- The Washington Times - Friday, August 4, 2006

TEHRAN — Lurid headlines and images in the Iranian press from the war in Lebanon are drawing huge crowds to newspaper kiosks dotting the wide boulevards of Tehran.

Despite tensions between Iran and the Arab world that date back to the 7th century, when Arab armies occupied Persian Iran, the war has provoked widespread sympathies for fellow Shi’ite Muslims in southern Lebanon.

“I feel a lot of sympathy for the poor Lebanese,” said Samira Vaziri, a 27-year old graphic designer. “But I don’t think that we should get involved in this war.”

The Iranian press’ tone is overwhelmingly anti-Israeli and anti-Western, with inaction by Arab governments also getting criticism.

The United States says Iran is the main military and financial backer of Hezbollah.

“5 Merkava tanks destroyed as Hezbollah deals Israel defeat across 4 axes” was Wednesday’s top headline in the hard-line Kayhan daily.

Some of the more radical, front-page offerings are to be found among the ranks of the government-owned press.

The Ya Lesarat-e Hossein weekly owned by the Iranian militant group Ansar-e Hezbollah declared: “Hezbollah’s first attack sends 200,000 Israelis bolting into rat-holes.”

Yesterday, about 100 people threw stones and a firebomb at the British Embassy in Tehran, damaging the building, the Associated Press reported. No one was hurt.

Iranian-Arab relations are rapidly deteriorating as the Israeli campaign against Hezbollah enters its fourth week with no sign of a diplomatic breakthrough.

Iranian diplomats have interpreted the Arab World’s silence toward the ongoing fighting in Lebanon as evidence that it has ganged-up with Washington and Tel Aviv against Tehran.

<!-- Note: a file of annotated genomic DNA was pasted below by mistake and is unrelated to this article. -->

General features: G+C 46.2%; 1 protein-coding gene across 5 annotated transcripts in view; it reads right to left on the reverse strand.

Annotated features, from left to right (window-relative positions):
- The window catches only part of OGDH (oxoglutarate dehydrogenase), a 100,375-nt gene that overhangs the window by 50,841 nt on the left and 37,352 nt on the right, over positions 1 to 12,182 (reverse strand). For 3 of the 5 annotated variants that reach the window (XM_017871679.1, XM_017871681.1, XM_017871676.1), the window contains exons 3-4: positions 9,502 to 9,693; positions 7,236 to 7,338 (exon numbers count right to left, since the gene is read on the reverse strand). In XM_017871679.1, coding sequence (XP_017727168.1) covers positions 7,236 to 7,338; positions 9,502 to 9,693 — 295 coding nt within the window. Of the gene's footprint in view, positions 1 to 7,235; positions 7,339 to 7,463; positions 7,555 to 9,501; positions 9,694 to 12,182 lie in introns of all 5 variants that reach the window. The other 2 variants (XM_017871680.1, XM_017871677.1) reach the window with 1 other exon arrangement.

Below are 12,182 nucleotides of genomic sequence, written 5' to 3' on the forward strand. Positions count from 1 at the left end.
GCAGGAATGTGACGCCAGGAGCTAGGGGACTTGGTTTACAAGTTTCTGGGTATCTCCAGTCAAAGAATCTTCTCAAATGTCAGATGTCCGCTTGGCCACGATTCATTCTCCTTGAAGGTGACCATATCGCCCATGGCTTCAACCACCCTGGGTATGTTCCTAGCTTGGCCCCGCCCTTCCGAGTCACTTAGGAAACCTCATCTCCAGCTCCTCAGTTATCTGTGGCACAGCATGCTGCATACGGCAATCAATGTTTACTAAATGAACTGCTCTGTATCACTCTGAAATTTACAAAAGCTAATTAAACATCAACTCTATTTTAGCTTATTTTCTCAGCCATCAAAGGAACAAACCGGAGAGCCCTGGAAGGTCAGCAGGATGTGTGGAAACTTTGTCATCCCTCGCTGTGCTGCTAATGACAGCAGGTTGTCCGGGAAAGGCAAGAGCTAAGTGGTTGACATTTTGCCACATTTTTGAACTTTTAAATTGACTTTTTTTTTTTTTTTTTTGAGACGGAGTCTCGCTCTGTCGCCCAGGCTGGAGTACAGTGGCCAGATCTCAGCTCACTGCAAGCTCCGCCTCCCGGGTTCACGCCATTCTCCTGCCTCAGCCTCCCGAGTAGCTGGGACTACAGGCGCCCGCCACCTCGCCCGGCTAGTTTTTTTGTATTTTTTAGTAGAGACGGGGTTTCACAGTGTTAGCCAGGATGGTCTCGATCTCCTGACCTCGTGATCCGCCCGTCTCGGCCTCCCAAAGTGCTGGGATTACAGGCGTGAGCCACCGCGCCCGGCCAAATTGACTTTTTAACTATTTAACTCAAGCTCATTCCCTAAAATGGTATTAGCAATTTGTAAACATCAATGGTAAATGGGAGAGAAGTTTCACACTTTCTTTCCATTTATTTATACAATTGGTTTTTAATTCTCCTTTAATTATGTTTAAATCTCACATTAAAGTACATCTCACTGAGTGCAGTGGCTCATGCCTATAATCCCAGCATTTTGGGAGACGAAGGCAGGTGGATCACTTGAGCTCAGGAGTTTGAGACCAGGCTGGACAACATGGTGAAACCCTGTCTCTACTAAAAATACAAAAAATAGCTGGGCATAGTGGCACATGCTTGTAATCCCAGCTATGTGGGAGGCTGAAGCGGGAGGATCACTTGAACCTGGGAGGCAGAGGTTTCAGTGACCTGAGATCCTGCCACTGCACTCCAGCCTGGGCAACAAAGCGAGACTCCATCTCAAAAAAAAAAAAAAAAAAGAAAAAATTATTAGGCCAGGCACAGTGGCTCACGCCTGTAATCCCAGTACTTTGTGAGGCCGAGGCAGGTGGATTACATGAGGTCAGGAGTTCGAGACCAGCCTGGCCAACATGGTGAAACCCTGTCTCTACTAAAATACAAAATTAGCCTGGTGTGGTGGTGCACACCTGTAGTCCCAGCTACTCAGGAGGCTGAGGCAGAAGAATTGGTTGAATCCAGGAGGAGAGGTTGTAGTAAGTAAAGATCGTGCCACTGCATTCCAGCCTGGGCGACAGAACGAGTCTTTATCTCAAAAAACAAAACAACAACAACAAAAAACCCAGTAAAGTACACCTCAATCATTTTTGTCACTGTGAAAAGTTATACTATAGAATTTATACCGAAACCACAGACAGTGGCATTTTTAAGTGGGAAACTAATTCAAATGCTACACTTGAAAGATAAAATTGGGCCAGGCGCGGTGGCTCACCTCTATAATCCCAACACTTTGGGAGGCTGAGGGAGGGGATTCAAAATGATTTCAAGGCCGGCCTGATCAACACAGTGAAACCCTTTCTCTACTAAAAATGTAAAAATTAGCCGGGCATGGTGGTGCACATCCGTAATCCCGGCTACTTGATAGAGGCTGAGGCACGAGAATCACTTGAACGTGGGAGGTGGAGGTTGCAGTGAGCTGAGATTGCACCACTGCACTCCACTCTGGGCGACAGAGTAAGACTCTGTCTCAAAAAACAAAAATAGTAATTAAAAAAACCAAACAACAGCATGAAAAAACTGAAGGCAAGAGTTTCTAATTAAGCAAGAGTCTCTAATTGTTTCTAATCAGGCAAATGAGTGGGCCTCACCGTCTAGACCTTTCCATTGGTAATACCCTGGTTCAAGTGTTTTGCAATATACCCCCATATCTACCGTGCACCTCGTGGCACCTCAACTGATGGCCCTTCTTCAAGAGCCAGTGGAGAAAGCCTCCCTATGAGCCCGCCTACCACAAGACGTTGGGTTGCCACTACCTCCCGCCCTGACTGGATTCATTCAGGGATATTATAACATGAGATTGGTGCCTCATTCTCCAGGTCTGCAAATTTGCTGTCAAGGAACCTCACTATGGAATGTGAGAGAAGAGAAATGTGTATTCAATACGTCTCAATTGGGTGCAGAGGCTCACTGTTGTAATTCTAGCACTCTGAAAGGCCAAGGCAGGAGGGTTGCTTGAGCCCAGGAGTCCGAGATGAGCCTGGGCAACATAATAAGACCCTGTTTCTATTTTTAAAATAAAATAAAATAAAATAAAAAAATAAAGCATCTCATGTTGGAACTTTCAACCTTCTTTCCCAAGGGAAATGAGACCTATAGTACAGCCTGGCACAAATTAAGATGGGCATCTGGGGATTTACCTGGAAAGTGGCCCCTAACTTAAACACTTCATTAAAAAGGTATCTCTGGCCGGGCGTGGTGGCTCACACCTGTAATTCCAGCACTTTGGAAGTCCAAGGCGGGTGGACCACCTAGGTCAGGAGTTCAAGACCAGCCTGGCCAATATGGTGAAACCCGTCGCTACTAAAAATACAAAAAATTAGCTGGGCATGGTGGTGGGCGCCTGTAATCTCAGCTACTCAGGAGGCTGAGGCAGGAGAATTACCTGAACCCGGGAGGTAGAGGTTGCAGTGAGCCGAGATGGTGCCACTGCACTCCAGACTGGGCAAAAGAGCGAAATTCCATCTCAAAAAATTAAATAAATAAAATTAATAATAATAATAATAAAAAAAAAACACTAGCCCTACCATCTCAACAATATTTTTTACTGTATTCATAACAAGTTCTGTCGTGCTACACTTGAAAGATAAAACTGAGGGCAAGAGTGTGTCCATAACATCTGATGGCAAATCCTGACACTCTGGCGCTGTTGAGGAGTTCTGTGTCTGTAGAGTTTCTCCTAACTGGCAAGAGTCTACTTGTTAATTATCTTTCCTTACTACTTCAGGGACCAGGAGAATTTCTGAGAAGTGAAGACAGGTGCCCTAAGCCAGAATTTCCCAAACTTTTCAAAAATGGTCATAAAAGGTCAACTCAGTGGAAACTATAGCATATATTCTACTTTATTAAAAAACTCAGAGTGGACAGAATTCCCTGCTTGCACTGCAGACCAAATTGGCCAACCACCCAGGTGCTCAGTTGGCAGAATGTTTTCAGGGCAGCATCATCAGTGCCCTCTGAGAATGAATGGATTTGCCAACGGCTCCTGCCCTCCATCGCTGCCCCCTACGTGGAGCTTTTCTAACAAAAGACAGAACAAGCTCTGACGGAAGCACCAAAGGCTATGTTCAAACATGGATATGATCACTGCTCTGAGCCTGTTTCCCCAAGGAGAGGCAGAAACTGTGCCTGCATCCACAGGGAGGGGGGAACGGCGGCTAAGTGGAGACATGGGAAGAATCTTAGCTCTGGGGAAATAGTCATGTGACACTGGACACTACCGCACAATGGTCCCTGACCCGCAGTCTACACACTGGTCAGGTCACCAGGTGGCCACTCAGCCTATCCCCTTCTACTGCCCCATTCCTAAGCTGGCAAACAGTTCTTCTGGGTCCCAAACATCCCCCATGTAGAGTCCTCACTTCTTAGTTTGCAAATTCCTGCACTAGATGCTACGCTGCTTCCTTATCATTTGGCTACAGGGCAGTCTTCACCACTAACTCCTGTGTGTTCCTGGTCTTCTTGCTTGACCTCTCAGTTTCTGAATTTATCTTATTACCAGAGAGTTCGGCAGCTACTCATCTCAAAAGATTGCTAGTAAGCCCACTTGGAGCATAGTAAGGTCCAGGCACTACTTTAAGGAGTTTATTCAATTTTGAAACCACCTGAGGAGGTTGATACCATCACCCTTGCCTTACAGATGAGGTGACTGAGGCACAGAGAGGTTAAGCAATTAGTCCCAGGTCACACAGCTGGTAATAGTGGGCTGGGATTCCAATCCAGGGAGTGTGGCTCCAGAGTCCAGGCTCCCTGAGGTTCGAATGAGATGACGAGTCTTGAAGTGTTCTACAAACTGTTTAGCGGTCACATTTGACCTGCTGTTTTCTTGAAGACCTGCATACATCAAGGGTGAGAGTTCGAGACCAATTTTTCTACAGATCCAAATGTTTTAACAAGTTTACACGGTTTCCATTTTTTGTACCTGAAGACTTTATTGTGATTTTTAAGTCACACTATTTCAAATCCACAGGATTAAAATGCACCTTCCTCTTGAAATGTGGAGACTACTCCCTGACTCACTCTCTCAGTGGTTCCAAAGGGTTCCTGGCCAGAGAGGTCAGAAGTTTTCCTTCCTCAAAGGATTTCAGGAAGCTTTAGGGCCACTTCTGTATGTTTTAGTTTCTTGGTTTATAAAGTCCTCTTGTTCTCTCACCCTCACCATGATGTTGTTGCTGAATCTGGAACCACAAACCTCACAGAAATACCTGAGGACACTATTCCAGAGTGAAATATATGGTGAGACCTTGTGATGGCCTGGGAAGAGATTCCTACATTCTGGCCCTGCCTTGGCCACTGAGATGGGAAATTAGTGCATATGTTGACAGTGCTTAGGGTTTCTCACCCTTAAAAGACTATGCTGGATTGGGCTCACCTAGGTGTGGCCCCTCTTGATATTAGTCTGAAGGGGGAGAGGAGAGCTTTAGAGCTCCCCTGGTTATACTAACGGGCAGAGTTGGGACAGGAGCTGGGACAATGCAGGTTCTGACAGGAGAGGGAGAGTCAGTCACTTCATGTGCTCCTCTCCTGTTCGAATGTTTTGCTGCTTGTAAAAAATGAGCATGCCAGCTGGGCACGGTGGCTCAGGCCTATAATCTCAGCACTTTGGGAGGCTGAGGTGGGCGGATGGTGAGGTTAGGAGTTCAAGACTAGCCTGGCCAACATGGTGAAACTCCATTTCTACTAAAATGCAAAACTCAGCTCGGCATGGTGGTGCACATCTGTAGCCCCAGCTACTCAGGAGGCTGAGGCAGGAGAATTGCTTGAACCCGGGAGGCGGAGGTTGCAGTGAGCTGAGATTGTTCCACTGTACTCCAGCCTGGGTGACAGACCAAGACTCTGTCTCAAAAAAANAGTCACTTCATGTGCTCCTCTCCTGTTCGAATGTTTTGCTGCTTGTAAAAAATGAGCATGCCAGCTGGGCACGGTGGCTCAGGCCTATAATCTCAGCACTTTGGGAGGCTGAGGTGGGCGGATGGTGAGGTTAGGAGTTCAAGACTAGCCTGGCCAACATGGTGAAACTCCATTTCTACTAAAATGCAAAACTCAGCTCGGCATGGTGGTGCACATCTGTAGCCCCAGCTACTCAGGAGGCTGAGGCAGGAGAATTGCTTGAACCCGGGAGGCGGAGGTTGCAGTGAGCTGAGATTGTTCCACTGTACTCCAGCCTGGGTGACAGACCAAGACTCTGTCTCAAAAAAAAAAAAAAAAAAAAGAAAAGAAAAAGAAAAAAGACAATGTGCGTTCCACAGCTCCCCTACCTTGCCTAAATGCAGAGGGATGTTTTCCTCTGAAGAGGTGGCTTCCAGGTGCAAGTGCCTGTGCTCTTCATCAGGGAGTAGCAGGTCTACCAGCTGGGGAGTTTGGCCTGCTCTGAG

Kayhan — a government-aligned newspaper preferred by analysts wishing to keep abreast of the leadership’s thinking — has argued that “Saudi Arabia’s tendency to side with America and the Zionist regime is based on a normalization of relations with Tel Aviv.”

Stories on Iran’s 24-hour news channel are being interspersed with montages of Hezbollah military operations, Lebanese bombing victims and shots of the Golden Dome of the Rock mosque in Jerusalem, a rallying point for Muslims worldwide.

In the first week of the conflict, Iran began a campaign on state-controlled media urging consumers to stop buying ‘Zionist’ products, ranging from Pepsi to Marks and Spencer.

One infomercial stated that “Pepsi stands for ‘pay each penny to save Israel’” before going on to state that “Zionists are the biggest shareholders in the soft drinks industry, and each year they make billions of dollars for their colonialist aims.”

Iran President Mahmoud Ahmadinejad has publicly advocated the destruction of Israel.

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